Identity-first language is strongly, but not universally, preferred among Autistic people and many disabled people. However, there are sharp differences of opinion between Autistic people/disabled people and parents/carers of Autistic or disabled people).
Use Plain Language
When we use lingo or acronyms that are not commonly understood by others we are automatically excluding them. Additionally, metaphors may be confusing for English as Second Language learners as well as people with autism. In order to be more inclusive avoid the use of lingo and metaphors. Keeping it simple is the key to good writing.
The Hemingway Editor is an excellent resource to test the readability of your work. The app highlights lengthy, complex sentences and common errors for you to address.
Sexual and gender identities can present unique needs and difficulties for those accessing healthcare. The LGBTQ+ community is incredibly diverse, and the difficulties that this community faces in accessing healthcare are complicated further by the intersectionality of various races, ages, abilities, and more. LGBTQ+ Healthcare was designed with this in mind. It was “created by and in collaboration with members of the LGBTQ+ community.”
The book demonstrates ways in which gender and sexual identity can influence healthcare by putting the learner in the place of the patient. Through interactive activities, the learner can better understand how something as commonplace as an intake form can be dehumanising or alienating for some patients and what a dramatic difference some small changes can make. These activities present common healthcare scenarios that many in the LGBTQ+ community face and challenge the learner to identify the areas for improvement before guiding them through a more inclusive and compassionate version of the same scenario.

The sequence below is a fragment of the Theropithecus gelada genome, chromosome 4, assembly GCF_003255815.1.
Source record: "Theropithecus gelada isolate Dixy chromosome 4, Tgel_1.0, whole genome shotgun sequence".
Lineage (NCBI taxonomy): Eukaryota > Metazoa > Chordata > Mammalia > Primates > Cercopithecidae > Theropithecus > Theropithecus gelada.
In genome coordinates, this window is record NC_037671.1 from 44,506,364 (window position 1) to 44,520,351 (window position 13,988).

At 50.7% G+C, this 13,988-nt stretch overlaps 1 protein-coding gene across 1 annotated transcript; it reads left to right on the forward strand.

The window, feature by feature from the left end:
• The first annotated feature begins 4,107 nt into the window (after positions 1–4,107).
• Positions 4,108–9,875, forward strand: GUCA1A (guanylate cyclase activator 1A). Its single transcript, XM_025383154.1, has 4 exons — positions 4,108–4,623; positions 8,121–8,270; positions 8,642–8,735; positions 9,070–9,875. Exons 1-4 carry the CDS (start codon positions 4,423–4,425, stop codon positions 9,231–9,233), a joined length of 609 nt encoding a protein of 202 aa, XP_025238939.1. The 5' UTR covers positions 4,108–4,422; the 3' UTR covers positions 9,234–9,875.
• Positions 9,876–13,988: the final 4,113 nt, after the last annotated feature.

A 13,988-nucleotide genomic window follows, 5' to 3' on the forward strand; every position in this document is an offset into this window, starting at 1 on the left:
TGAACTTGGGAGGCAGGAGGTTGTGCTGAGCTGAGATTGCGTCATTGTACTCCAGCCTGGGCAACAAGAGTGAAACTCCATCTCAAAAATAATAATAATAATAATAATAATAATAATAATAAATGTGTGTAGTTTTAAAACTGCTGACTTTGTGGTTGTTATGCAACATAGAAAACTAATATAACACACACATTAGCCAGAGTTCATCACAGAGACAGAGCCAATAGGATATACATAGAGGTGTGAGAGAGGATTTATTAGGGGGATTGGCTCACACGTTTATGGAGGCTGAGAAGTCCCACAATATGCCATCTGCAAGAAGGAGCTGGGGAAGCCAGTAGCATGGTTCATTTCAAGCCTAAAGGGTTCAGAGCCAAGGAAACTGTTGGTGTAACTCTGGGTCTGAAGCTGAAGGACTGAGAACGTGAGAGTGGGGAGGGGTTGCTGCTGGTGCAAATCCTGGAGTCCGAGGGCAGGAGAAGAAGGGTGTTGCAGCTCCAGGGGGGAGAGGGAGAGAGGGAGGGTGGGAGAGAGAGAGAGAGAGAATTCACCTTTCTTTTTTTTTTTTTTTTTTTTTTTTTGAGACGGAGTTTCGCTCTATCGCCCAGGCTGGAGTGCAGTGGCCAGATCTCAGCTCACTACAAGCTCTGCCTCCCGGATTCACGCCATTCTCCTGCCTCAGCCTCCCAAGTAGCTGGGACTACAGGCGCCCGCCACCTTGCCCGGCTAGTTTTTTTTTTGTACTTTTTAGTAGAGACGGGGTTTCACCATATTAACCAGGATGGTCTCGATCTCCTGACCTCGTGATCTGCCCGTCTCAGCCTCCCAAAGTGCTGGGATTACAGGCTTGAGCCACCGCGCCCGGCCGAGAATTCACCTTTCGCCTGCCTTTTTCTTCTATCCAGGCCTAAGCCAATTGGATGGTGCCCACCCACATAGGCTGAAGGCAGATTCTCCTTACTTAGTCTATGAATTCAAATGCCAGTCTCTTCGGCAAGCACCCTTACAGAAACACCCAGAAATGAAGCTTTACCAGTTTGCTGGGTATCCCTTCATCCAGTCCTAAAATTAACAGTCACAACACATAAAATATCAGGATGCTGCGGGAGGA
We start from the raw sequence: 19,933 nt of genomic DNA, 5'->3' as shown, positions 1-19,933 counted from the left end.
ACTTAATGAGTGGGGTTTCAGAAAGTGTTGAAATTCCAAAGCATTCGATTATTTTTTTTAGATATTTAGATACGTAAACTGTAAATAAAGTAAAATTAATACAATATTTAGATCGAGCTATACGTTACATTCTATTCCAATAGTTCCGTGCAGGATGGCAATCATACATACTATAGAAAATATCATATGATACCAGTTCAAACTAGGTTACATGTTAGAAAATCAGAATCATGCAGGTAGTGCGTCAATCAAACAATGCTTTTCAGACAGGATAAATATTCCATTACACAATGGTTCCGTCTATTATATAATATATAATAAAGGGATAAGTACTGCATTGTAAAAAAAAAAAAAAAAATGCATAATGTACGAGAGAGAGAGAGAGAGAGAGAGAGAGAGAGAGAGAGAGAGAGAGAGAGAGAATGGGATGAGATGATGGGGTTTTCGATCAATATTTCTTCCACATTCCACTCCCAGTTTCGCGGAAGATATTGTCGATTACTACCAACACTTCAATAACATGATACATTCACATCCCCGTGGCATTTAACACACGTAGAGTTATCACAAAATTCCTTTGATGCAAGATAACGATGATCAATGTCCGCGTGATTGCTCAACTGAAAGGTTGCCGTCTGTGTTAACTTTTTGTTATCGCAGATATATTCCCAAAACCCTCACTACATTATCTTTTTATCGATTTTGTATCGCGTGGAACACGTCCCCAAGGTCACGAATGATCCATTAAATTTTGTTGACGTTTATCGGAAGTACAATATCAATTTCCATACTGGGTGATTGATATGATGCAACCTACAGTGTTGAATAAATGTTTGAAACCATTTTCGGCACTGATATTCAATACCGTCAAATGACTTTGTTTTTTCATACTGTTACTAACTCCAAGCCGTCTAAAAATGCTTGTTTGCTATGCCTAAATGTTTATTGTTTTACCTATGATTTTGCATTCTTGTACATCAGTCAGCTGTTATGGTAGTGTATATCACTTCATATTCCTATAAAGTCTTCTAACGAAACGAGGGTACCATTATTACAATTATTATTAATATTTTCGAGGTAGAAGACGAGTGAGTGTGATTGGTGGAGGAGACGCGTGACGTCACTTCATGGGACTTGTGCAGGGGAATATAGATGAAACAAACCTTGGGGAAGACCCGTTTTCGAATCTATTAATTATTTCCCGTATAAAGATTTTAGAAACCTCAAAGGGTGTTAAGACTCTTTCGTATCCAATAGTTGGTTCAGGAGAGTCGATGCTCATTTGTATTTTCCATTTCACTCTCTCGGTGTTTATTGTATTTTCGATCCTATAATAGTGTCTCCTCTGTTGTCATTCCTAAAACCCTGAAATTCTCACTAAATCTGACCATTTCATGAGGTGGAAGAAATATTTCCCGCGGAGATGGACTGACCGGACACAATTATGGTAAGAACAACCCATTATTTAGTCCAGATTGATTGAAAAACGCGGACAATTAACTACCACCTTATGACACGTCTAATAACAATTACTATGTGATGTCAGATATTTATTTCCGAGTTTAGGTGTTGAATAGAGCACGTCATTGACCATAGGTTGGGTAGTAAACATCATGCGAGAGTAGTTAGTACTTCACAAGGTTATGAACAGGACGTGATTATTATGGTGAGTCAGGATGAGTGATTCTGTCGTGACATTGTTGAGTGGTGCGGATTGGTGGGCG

Questions to ask yourself if you’re creating a biology or healthcare OER:
- How can we affirm our transgender and intersex students when we talk about X and Y chromosomes?
- How will students with same-sex parents interpret and internalise OER about meiosis and sexual reproduction?
- How do all gender identities and sexual orientations fit into our understanding of science, development, and evolution?
- Can we create safe spaces for scientific exploration and protect trans youth in education?
To help authors write in ways that are inclusive and respectful of diversity, most style guides now include guidelines for inclusive and bias-free language. For example:
- Australian Government Style Manual contains an inclusive language section that provides advice on writing respectfully about:
- The New Zealand Government’s Content Design Guidelines contain inclusive language guides for:
- Publication Manual of the American Psychological Association contains general principles for reducing bias, as well as bias-free language guidelines for writing about:
Copyright note: This section has been adapted in part from:
- ‘Inclusive and Bias-Free Language Guidelines’ in The CAUL OER Collective Publishing Workflow by Council of Australian University Librarians, licensed under a CC BY 4.0 licence.
- LGBTIQ Healthcare book cover is licensed under a CC BY-NC-SA 4.0 licence.
Acknowledgments: I would like to acknowledge Flic French (Student Engagement Manager), University of Queensland, Clare O’Hanlon (Senior Learning Librarian), La Trobe University and Ash Barber (Support Librarian), University of South Australia for their substantial contributions to this chapter.